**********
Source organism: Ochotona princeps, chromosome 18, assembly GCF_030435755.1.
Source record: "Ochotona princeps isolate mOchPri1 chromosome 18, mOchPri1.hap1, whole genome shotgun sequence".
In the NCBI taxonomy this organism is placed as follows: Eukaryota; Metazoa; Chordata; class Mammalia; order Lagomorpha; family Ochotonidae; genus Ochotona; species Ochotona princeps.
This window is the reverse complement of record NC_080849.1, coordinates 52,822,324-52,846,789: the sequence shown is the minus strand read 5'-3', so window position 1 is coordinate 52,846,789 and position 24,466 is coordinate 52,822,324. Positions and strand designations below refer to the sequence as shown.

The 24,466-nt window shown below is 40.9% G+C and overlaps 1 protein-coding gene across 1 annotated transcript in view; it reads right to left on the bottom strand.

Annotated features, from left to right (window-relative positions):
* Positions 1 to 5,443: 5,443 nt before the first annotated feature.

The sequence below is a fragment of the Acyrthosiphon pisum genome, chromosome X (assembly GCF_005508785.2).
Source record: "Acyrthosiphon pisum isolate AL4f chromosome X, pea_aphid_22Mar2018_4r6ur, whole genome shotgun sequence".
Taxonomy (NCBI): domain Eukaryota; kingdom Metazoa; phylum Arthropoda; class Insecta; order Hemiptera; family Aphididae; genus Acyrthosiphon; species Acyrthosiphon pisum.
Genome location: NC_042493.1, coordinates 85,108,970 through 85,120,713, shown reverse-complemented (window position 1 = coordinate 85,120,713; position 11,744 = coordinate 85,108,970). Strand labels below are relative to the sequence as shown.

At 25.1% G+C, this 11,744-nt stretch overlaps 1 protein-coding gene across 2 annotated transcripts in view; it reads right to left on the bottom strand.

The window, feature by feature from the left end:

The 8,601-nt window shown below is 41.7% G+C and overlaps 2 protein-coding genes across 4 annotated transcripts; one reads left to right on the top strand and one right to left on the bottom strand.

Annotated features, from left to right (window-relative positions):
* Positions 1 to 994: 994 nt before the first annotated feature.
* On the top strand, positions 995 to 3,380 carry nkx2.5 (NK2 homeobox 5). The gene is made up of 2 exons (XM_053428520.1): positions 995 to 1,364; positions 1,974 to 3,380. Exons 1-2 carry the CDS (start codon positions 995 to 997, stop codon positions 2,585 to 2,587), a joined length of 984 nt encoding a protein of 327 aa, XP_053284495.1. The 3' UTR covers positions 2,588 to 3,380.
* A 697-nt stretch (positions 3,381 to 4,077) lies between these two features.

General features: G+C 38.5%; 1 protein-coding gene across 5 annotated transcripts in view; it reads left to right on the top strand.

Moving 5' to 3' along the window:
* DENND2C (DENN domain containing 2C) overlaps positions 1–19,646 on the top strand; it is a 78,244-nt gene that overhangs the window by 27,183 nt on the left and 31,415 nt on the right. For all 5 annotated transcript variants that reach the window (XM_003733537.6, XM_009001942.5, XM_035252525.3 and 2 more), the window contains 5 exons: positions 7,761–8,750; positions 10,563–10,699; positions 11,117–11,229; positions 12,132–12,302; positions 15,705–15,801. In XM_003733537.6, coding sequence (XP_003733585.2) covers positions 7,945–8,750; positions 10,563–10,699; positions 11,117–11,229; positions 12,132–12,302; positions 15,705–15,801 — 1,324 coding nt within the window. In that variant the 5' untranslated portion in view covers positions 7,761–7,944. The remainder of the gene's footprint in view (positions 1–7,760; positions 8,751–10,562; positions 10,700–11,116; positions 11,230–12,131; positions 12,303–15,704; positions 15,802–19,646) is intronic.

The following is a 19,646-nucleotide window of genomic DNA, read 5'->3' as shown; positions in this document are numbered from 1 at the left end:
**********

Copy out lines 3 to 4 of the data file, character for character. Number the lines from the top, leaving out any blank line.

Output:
In the NCBI taxonomy this organism is placed as follows: Eukaryota; Metazoa; Chordata; class Mammalia; order Lagomorpha; family Ochotonidae; genus Ochotona; species Ochotona princeps.
This window is the reverse complement of record NC_080849.1, coordinates 52,822,324-52,846,789: the sequence shown is the minus strand read 5'-3', so window position 1 is coordinate 52,846,789 and position 24,466 is coordinate 52,822,324. Positions and strand designations below refer to the sequence as shown.